Business dispute on opposite coasts: Should I handle it pro se?

Asked over 5 years ago - Stony Point, NY

I live on the east coast and my dispute is with a person in California. He has $30,000 of mine and has not lived up to our agreement. I have received nothing in return at this point. The amount involved seems to make hiring an attorney completely cost ineffective and small claims just wouldn't recover enough. I feel confident in my case and in my ability to learn what I need to learn to handle this from a "fly in and pro se it" approach. Any advice or experience with this would be greatly appreciated.

Lastly, my case largely relies on email correspondence. Is there a way to "certify" the emails I have from him? I don't mean swear that they are real, I mean a way to prove that they are genuine and not fabricated.

-Thank you

Attorney answers (2)

  1. Susan Pernick

    Contributor Level 15

    Answered . "A person who represents himself has a fool for a lawyer." It's an old adage, but it's true. See if you can find a lawyer who'll represent you for a flat fee - say, one-third of the total. It won't be easy, because $10,000 isn't a lot for representation in contested litigation, but it's better than trying a case pro se. Chances are, your adversary will have a lawyer, and going up against a professional won't help your chances.

    Where your dispute arose will determine whether you have to file in NY or California. If you can show that at least part of it took place in NY - if he sent you money in NY, or delivered something to NY, you can sue him in NY, but you'll have to serve him in CA. If you have to sue him in CA, you'll be at even more of a disadvantage. Any friends who are lawyers in NY won't be able to advise you. Your adversary can bury you in discovery demands in either place, and you'll need a lawyer. You don't have enough money in dispute to file in federal court.

    Discovery is the process where each side has to disclose to the other (in a civil case) all of the evidence they have before trial. You can't hold anything back, unless it's material prepared specifically for trial (which is called "attorney work product" (and if you don't have an attorney I don't think a pro se can claim this exception, although I'm not sure), and privileged communications between an attorney and a client (which obviously won't apply if you're pro se). This means that you'll obviously have to turn over EVERYTHING that forms the basis of your case before you ever go to trial. Of course, your adversary will, too, if he's pro se; if he has counsel, he can claim the work-product and privilege exceptions.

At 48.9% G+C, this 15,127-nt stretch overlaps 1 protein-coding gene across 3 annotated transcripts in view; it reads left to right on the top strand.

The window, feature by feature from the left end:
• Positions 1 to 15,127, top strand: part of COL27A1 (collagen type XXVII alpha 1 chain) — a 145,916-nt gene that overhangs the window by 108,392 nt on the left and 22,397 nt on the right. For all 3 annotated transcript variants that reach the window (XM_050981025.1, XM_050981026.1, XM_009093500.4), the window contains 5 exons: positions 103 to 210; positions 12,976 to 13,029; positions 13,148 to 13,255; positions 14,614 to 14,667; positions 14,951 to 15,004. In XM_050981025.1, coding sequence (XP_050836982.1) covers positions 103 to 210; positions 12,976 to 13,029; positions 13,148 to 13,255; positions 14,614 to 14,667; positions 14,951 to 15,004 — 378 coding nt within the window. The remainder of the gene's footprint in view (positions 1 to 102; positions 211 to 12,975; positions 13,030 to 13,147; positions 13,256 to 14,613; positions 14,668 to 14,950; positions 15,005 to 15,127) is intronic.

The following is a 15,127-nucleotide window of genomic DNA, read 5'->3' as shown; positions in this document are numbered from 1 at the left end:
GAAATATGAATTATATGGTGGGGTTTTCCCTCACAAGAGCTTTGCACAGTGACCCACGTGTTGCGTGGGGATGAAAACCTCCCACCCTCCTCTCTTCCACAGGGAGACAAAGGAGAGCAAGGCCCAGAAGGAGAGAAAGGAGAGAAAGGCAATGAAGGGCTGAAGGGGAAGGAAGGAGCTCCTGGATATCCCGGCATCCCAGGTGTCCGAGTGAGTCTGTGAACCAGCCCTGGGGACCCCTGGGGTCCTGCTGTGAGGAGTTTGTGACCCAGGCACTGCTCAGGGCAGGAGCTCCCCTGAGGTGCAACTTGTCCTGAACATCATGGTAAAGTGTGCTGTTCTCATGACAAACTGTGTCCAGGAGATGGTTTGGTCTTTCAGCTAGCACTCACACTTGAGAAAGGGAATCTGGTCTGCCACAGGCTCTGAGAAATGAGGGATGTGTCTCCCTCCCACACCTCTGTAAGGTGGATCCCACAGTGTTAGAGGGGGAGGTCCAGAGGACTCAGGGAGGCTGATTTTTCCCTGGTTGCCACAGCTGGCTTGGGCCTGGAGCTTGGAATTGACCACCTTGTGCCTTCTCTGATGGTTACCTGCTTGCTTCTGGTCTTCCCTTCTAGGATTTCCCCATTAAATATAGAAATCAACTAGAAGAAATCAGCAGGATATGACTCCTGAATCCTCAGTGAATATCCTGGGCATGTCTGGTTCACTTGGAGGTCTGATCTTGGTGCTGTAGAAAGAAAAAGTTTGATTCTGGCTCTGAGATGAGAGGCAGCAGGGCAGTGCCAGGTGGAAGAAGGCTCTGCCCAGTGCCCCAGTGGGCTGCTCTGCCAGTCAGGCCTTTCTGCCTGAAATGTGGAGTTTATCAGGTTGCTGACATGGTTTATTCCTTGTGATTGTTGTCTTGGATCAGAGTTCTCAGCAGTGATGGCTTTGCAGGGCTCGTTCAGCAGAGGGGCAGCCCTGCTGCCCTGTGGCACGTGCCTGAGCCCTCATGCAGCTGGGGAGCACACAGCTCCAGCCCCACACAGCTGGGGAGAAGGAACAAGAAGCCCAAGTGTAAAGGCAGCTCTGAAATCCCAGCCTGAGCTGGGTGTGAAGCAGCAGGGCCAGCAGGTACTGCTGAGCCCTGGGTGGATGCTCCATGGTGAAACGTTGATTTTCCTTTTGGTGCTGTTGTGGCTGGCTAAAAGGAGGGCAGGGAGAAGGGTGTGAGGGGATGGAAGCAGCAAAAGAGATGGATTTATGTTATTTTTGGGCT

Interrogatories, which are written questions that require written answers under oath (which I think are used in CA) are very onerous, but can be very helpful. They're used very often in NY. Each side sends a list of questions to the other, and so long as they can lead to the discovery of admissable evidence (even if the questions themselves aren't admissable), they're appropriate (but they have to be justifiable). Depositions (testimony under oath before a court reporter) are also permitted. The transcripts can be quite expensive, but they're usable in court, to impeach a witness if he testifies at trial contrary to his deposition testimony.

    Document discovery is also used. This would include the emails. They have to be authenticated through testimony. They are not self-proving or self-authenticating. Certain records are - government documents, primarily. With other documents, you have to lay a testimonial foundation - that you prepared them on your computer, sent them to a particular email address that you knew belonged to the defendant, that only the defendant used that email address, how you learned that that was the defendant's email address, that you'd used that address for the defendant before the controversy arose, that he sent you emails from that address, that his emails were responsive to your emails, etc. That would lay the foundation for whatever particular emails you want to use as evidence. If you could testify that you talked to the defendant (in person or by phone) about the emails that would help. Obviously, all testimony has to be truthful.

    Again, I urge you NOT to proceed pro se.

  2. David J. Abeshouse

    Contributor Level 8

    Answered . I agree with and endorse Susan Pernick's expanation and conclusion, and simply want to emphasize the futility of trying to handle this matter pro se. You'd probably be better off focusing your attention on other money-generating ventures than pursuing this on your own. Get a collection lawyer to handle it for you, either in NY or CA, as appropriate, depending on the facts. They'll likely charge you a contingent fee of between 25 and 33%, payable only on the sums they actually recover for you. In my opinion, the decision is a "no-brainer." And if you knew about litigation what litigators know about it, you'd likely agree with Susan (who I don't know) and me. Please note that I practice in NY (but don't do collection work). As they say, "Your Mileage May Vary." Best of luck.

Can't find what you're looking for? Ask a Lawyer

Get free answers from experienced attorneys.

 

Ask now

26,437 answers this week

2,972 attorneys answering

Ask a Lawyer

Get answers from top-rated lawyers.

  • It's FREE
  • It's easy
  • It's anonymous

26,437 answers this week

2,972 attorneys answering